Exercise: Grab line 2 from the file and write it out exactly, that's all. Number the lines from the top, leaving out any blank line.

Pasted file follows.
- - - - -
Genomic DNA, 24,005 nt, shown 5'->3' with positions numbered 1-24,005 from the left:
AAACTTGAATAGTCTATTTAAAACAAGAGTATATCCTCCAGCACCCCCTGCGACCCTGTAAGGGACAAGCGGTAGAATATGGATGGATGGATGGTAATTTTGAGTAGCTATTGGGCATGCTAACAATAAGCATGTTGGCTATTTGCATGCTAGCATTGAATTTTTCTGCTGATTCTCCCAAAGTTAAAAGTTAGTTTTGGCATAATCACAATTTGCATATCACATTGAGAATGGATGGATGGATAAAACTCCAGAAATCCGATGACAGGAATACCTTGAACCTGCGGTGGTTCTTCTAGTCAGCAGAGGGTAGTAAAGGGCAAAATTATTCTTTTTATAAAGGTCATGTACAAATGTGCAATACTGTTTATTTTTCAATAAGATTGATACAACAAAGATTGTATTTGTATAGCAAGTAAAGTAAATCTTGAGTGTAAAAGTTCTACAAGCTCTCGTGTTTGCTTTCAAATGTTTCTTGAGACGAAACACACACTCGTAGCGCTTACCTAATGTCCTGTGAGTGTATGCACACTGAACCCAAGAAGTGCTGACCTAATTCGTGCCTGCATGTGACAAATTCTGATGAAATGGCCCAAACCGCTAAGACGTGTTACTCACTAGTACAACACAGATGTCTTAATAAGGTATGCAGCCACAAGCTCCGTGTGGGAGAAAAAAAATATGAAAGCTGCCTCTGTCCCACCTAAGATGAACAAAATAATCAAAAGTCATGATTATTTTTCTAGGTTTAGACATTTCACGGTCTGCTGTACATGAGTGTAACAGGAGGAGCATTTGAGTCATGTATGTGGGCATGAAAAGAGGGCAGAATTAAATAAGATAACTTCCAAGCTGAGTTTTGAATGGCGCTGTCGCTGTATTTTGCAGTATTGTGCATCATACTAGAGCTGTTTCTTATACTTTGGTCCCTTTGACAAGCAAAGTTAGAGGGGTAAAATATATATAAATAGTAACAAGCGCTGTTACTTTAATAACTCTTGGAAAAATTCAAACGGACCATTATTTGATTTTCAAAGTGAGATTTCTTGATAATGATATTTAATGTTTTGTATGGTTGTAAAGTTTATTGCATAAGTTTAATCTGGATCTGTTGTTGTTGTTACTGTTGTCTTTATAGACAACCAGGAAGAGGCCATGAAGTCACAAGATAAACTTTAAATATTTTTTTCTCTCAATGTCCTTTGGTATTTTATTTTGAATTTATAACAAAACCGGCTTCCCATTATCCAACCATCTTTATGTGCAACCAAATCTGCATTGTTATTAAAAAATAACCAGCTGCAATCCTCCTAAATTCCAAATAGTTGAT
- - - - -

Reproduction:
AAACTTGAATAGTCTATTTAAAACAAGAGTATATCCTCCAGCACCCCCTGCGACCCTGTAAGGGACAAGCGGTAGAATATGGATGGATGGATGGTAATTTTGAGTAGCTATTGGGCATGCTAACAATAAGCATGTTGGCTATTTGCATGCTAGCATTGAATTTTTCTGCTGATTCTCCCAAAGTTAAAAGTTAGTTTTGGCATAATCACAATTTGCATATCACATTGAGAATGGATGGATGGATAAAACTCCAGAAATCCGATGACAGGAATACCTTGAACCTGCGGTGGTTCTTCTAGTCAGCAGAGGGTAGTAAAGGGCAAAATTATTCTTTTTATAAAGGTCATGTACAAATGTGCAATACTGTTTATTTTTCAATAAGATTGATACAACAAAGATTGTATTTGTATAGCAAGTAAAGTAAATCTTGAGTGTAAAAGTTCTACAAGCTCTCGTGTTTGCTTTCAAATGTTTCTTGAGACGAAACACACACTCGTAGCGCTTACCTAATGTCCTGTGAGTGTATGCACACTGAACCCAAGAAGTGCTGACCTAATTCGTGCCTGCATGTGACAAATTCTGATGAAATGGCCCAAACCGCTAAGACGTGTTACTCACTAGTACAACACAGATGTCTTAATAAGGTATGCAGCCACAAGCTCCGTGTGGGAGAAAAAAAATATGAAAGCTGCCTCTGTCCCACCTAAGATGAACAAAATAATCAAAAGTCATGATTATTTTTCTAGGTTTAGACATTTCACGGTCTGCTGTACATGAGTGTAACAGGAGGAGCATTTGAGTCATGTATGTGGGCATGAAAAGAGGGCAGAATTAAATAAGATAACTTCCAAGCTGAGTTTTGAATGGCGCTGTCGCTGTATTTTGCAGTATTGTGCATCATACTAGAGCTGTTTCTTATACTTTGGTCCCTTTGACAAGCAAAGTTAGAGGGGTAAAATATATATAAATAGTAACAAGCGCTGTTACTTTAATAACTCTTGGAAAAATTCAAACGGACCATTATTTGATTTTCAAAGTGAGATTTCTTGATAATGATATTTAATGTTTTGTATGGTTGTAAAGTTTATTGCATAAGTTTAATCTGGATCTGTTGTTGTTGTTACTGTTGTCTTTATAGACAACCAGGAAGAGGCCATGAAGTCACAAGATAAACTTTAAATATTTTTTTCTCTCAATGTCCTTTGGTATTTTATTTTGAATTTATAACAAAACCGGCTTCCCATTATCCAACCATCTTTATGTGCAACCAAATCTGCATTGTTATTAAAAAATAACCAGCTGCAATCCTCCTAAATTCCAAATAGTTGAT